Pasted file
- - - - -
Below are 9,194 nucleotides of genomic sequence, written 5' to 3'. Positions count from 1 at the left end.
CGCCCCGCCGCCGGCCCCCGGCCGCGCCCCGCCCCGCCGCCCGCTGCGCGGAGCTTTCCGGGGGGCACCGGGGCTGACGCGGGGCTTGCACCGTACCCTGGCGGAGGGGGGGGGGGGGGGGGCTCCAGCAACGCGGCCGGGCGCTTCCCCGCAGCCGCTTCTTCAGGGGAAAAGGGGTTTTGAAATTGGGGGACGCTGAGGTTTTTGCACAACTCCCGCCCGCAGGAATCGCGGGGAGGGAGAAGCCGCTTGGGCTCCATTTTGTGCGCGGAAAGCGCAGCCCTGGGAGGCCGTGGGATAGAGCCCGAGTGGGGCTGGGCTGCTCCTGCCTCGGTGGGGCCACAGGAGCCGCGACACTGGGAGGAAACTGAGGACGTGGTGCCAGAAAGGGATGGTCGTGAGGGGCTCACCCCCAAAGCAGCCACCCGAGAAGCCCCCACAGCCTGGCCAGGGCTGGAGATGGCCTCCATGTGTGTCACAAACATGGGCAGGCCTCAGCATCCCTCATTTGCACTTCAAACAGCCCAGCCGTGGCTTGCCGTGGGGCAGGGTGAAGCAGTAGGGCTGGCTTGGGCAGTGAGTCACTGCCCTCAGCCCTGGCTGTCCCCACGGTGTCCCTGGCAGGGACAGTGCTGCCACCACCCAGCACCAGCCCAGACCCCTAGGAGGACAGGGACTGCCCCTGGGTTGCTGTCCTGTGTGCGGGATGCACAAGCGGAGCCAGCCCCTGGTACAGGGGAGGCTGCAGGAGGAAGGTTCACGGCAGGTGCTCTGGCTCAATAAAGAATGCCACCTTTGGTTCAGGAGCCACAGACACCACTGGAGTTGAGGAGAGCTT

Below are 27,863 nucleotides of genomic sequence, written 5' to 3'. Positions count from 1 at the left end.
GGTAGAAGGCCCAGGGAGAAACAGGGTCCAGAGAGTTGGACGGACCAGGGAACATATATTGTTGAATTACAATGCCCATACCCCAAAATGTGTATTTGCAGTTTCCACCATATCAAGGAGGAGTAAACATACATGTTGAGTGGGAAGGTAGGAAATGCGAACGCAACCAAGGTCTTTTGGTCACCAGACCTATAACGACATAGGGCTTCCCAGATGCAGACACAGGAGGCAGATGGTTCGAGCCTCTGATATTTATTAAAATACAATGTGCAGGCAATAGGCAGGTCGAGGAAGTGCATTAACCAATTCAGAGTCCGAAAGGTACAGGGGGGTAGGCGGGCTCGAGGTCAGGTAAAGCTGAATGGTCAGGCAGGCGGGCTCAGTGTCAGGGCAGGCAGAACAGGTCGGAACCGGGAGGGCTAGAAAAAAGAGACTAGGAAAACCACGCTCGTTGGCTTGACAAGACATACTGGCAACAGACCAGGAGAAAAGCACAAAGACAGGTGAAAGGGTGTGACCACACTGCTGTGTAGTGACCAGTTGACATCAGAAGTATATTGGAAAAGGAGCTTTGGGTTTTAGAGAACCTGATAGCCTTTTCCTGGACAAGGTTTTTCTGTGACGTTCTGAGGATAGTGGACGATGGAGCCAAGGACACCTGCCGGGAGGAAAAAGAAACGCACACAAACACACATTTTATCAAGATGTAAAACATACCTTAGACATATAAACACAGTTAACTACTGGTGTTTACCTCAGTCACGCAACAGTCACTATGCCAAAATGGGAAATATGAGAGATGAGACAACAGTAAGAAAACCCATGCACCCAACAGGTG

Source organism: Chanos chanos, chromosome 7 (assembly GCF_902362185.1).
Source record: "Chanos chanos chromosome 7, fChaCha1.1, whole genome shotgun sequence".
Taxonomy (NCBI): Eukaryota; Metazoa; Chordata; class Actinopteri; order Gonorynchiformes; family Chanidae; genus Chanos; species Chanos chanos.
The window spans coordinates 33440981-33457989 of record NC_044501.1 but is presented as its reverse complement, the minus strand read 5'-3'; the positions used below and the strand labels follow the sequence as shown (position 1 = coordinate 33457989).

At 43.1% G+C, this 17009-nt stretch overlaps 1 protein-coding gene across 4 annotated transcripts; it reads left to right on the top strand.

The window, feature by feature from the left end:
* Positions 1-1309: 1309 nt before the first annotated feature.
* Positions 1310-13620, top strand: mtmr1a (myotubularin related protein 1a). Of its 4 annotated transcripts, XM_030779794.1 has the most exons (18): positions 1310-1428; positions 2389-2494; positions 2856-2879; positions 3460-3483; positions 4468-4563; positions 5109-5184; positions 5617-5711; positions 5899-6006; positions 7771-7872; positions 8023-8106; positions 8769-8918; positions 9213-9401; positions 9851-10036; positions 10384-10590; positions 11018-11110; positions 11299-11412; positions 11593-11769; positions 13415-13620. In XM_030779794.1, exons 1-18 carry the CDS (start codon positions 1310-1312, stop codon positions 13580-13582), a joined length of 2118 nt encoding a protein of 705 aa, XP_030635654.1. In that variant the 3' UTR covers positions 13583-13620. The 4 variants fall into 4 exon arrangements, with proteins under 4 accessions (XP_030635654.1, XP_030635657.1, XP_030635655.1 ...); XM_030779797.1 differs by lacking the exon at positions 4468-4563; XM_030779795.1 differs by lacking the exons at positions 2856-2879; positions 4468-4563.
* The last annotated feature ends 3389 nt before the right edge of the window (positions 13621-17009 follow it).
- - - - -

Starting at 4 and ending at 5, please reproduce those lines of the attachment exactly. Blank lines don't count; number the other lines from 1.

GGTAGAAGGCCCAGGGAGAAACAGGGTCCAGAGAGTTGGACGGACCAGGGAACATATATTGTTGAATTACAATGCCCATACCCCAAAATGTGTATTTGCAGTTTCCACCATATCAAGGAGGAGTAAACATACATGTTGAGTGGGAAGGTAGGAAATGCGAACGCAACCAAGGTCTTTTGGTCACCAGACCTATAACGACATAGGGCTTCCCAGATGCAGACACAGGAGGCAGATGGTTCGAGCCTCTGATATTTATTAAAATACAATGTGCAGGCAATAGGCAGGTCGAGGAAGTGCATTAACCAATTCAGAGTCCGAAAGGTACAGGGGGGTAGGCGGGCTCGAGGTCAGGTAAAGCTGAATGGTCAGGCAGGCGGGCTCAGTGTCAGGGCAGGCAGAACAGGTCGGAACCGGGAGGGCTAGAAAAAAGAGACTAGGAAAACCACGCTCGTTGGCTTGACAAGACATACTGGCAACAGACCAGGAGAAAAGCACAAAGACAGGTGAAAGGGTGTGACCACACTGCTGTGTAGTGACCAGTTGACATCAGAAGTATATTGGAAAAGGAGCTTTGGGTTTTAGAGAACCTGATAGCCTTTTCCTGGACAAGGTTTTTCTGTGACGTTCTGAGGATAGTGGACGATGGAGCCAAGGACACCTGCCGGGAGGAAAAAGAAACGCACACAAACACACATTTTATCAAGATGTAAAACATACCTTAGACATATAAACACAGTTAACTACTGGTGTTTACCTCAGTCACGCAACAGTCACTATGCCAAAATGGGAAATATGAGAGATGAGACAACAGTAAGAAAACCCATGCACCCAACAGGTG

Source organism: Chanos chanos, chromosome 7 (assembly GCF_902362185.1).